Changing outcomes: SI leaders help peers succeed
By Megan Sexton, email@example.com, 803-777-1421
Mike Dukes knows chemistry is a difficult subject. He also knows many of the students in his Chemistry 112 class are too shy or intimidated to ask a professor for help.
But Dukes, the undergraduate director for the Department of Chemistry and Biochemistry in the College of Arts and Sciences, knows other students can often be the key to helping their peers succeed in the university’s historically difficult subjects. That’s why he’s a believer in Supplemental Instruction (SI).
SI doesn’t identify high-risk students; it focuses on high-risk classes, those that have the highest rates of D or F grades and withdrawls. SI leaders – undergraduate students who have earned an A in one of those tough courses – agree to retake the course and lead study sessions.
“Most students feel more comfortable talking to another student,” Dukes said. “The SI leaders were in those seats the year before, so they know the fears and the apprehensions. I’ve found the SI staff does a great job recruiting people. I’ve never heard anyone complain about an SI student, and in chemistry, we’re a big user.”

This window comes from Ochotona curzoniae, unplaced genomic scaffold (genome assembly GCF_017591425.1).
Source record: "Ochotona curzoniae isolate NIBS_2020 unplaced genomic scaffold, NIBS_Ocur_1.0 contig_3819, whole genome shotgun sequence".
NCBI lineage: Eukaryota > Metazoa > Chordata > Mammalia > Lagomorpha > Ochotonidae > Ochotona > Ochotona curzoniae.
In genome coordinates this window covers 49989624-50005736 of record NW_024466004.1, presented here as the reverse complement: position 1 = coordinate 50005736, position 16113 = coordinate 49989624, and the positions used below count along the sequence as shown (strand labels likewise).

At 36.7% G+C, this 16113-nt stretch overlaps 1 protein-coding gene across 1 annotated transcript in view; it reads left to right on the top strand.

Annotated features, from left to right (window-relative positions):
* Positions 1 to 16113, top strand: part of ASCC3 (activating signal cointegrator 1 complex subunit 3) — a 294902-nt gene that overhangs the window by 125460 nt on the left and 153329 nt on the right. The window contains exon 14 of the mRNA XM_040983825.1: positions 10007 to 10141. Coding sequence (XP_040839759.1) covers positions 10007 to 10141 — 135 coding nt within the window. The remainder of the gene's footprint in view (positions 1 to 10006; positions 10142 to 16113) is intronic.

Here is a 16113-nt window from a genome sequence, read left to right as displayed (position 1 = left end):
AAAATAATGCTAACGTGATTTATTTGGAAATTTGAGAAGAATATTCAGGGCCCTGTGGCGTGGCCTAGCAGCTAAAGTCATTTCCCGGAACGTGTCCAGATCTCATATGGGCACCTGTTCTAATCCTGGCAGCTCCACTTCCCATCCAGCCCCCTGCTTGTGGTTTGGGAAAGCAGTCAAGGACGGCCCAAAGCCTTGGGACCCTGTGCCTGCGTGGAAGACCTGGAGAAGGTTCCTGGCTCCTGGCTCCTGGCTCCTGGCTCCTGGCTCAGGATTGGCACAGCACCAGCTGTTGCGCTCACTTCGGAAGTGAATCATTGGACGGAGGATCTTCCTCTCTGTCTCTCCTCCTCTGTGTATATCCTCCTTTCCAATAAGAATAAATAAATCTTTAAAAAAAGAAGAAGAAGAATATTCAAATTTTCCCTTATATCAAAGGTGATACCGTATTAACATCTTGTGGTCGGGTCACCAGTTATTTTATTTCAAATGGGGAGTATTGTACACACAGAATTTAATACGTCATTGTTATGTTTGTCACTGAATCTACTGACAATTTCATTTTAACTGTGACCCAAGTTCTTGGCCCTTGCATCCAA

Heather Meraw, a senior in the South Carolina Honors College, excelled in Dukes’ Chemistry 111 and 112 classes during her freshman year. The marine science and chemistry double major has been his SI leader ever since. She holds three hour-long SI sessions a week.
“I try to make sure students feel comfortable, so they know that it’s not a bad thing to ask me questions,” Meraw said. “In a 250-person lecture, they don’t want to ask. But they can come here and say, ‘He did this in class, and I don’t understand why.’”
SI leaders go through a two-day collaborative learning training session each semester. They are taught ways to tutor students rather than simply repeat the lecture, said Dana Jablonski, the assistant director of peer learning in USC’s Student Success Center.
USC started its SI program in 2006 with 40 SI leaders. This semester, 100 SI leaders are helping in the classes that historically have a 30 percent or higher rate of students receiving a D or F grade or withdrawing from the class. Students who attend SI study sessions have a 10 percent lower DFW rate than other students, Jablonski said.
Victoria Jacks, a freshman Capstone Scholar from Aiken, was sitting in the front row for a recent SI session led by Meraw. She attended SI sessions in her first semester of chemistry and earned an A.
“The SI leader helps us know what’s important and what we need to really know,” Jacks said. “She helps us know what to focus on. She’s able to answer all my questions and help me feel more prepared for tests.”
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